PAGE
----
A follow Up to Desperation: Grace and Faith

Friends,

I posted a day or two or three ago about being desperate for Jesus. I used a quote from Mike Yaconelli’s book Messy Spiritualityto convey the idea. Well I re-posted it at CRN.info and Analysis where I have been doing some writing and got some more good feedback from the readers there. One of the respondents asked me to clarify what I meant by ‘certainty’ and ‘desperation.’ He wrote:

Jerry,

Would you expound on the relationship between “certainty” and “desperation.” I think I know what ya mean, and probably agree…

As I see it, there are many things on which we can have certainty – the veracity of Scripture, our salvation, the uniqueness of Christ, etc… – yet in my own life I have been way too certain about things that are less obvious – dispensationalism for example.

Is this what ya meant?

Neil

And I responded:

Neil,

You know what it is? Last week I was at a camp with four kids from KCU. One has a 13 year old brother whose body is riddled with tumors.

I have a brother whose 30 year old brain is being crushed by a tumor. He is 30 years old and cannot control his piss any longer, eats paper, wanders aimlessly around the house. In short, he’s dying. 30.

I am about to take on a mortgage for my family, rejoice in God’s blessing, while others in the world are starving. Rejoice in all things, he says. And yet, I want this house so bad for my wife and sons and I shouldn’t feel badly that I have to have a place to live and that after 14 years of preaching I’m tired of living in a parsonage which provides nothing for my future or family.

I believe in Creation and the theological importance of such a belief. But what if Darwin was right? (I”m not interested in debating this so please spare me.) And why is what’s so obvious to me so hazy to others? (I’m not interested in debating so please don’t bother. Here I’m sharing those ‘certainties’ and ‘desperations.’)

What about all the lost? The Calvinist escapes this fear and angst by attributing all the lost to God’s just election. I cannot do that. Every person that dies without Christ tears me apart. What about hell? I don’t want to imagine it in any way.

What if David never really did exist?

What if I die some glad morning and I don’t have the requisite wings to fly away?

What if my sons grow older and end up hating God like my youngest brother does?

Why won’t my church grow even though I am preaching Sola Scriptura? Why does one man in the church continually harp on me about the length of the worship? Why have I been stuck preaching in small churches since the day I graduated while many of my peers have done far more?

Even on the mountain when Jesus ascended some doubted. The problem I have is that sometimes doubts have no answers.

Why have I had to struggle the way I have had to struggle with certain sins? No matter the prayers. No matter the faith. No matter the resistance. Struggle. Struggle. Struggle.

You know what it is? Grace. I cannot, no matter how much I believe and preach it, understand God’s grace. I am desperately clinging to that grace. Desperately.

PS. I don’t get dispensationalism either. Then again, I don’t get mathematics. I cannot reconcile Calvinism with Scripture and yet there are some who see nothing but ‘Calvinism.’ I don’t get ‘Left Behind’ and yet some see nothing but Left Behind. I play guitar and sing, but I don’t understand music. I am desperate.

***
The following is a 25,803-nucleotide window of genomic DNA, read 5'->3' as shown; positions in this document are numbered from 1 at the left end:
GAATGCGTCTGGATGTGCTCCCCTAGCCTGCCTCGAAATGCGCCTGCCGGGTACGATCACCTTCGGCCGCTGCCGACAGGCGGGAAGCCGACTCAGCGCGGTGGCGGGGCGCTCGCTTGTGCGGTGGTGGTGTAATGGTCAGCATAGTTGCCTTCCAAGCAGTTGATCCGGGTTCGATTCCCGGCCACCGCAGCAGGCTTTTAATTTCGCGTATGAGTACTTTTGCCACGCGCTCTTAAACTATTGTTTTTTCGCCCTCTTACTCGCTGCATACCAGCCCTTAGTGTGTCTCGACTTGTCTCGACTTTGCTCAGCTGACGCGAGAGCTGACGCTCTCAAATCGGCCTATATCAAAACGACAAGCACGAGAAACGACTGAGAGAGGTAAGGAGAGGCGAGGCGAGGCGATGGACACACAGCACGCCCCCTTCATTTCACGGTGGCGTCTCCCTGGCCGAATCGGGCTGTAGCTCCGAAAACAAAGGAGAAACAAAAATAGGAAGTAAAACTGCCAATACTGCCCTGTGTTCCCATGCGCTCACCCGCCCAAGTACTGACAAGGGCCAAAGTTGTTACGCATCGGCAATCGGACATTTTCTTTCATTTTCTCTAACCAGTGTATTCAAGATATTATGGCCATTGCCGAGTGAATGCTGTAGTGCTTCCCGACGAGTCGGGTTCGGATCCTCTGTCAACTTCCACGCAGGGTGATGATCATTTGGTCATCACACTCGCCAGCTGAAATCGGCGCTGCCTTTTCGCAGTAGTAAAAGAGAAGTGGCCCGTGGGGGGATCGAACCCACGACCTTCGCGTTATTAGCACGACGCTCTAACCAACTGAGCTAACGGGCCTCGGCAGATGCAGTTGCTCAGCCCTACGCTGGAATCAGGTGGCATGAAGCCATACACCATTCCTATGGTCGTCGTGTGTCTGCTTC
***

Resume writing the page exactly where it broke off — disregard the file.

But I’m learning that I am more desperate for Jesus than I am for answers.

I’m learning to live in the ambiguity of it all. Isn’t it strange that God could have give us straight answers–like the straight forward Laws of Leviticus–and yet he chose more often than not to give us ambiguity? Am I the only one who finds that strange, dissatisfying, and completely unfair?

I guess that’s what faith is about, huh?

jerry

Sorry for the long reply. Maybe this song is helpful to explain my position:

Well, sometimes my life
Just don’t make sense at all
When the mountains look so big
And my faith just seems so small

So hold me Jesus, ’cause I’m shaking like a leaf
You have been King of my glory
Won’t You be my Prince of Peace

And I wake up in the night and feel the dark
It’s so hot inside my soul
I swear there must be blisters on my heart

Surrender don’t come natural to me
I’d rather fight You for something
I don’t really want
Than to take what You give that I need
And I’ve beat my head against so many walls
Now I’m falling down, I’m falling on my knees

And this Salvation Army band
Is playing this hymn
And Your grace rings out so deep
It makes my resistance seem so thin

You have been King of my glory
Won’t You be my Prince of Peace

–Rich Mullins

These thoughts were also picked up by Eugene at Eugene Roberts Weblog. My point is not to boast about my insecurities concerning faith. To be sure, there are some things that I am rather certain of and have no problems facing. Rather, what I hope to demonstrate here is that what is required is grace and faith. It goes something like this:

‘My grace is sufficient for you, for my power is made perfect in weakness.’Therefore I will boast all the more gladly about my weaknesses, so that Christ’s power may rest on me. That is why, for Christ’s sake, I delight in weaknesses, in insults, in hardships, in persecutions, in difficulties. For when I am weak, then I am strong.” (2 Corinthians 12:9-10, TNIV)

Christians are not Christians because they have all the right answers to all of life’s imponderables or because we necessarily rise to meet every occasion with perfect faith and joy. Rather, we are Christians and we persevere in faith, working out our salvation with fear and trembling, because of grace. It is grace, God’s grace, that is sufficient even when everything else in life leaves quite perplexed because of its insufficiency.

Soli Deo Gloria!

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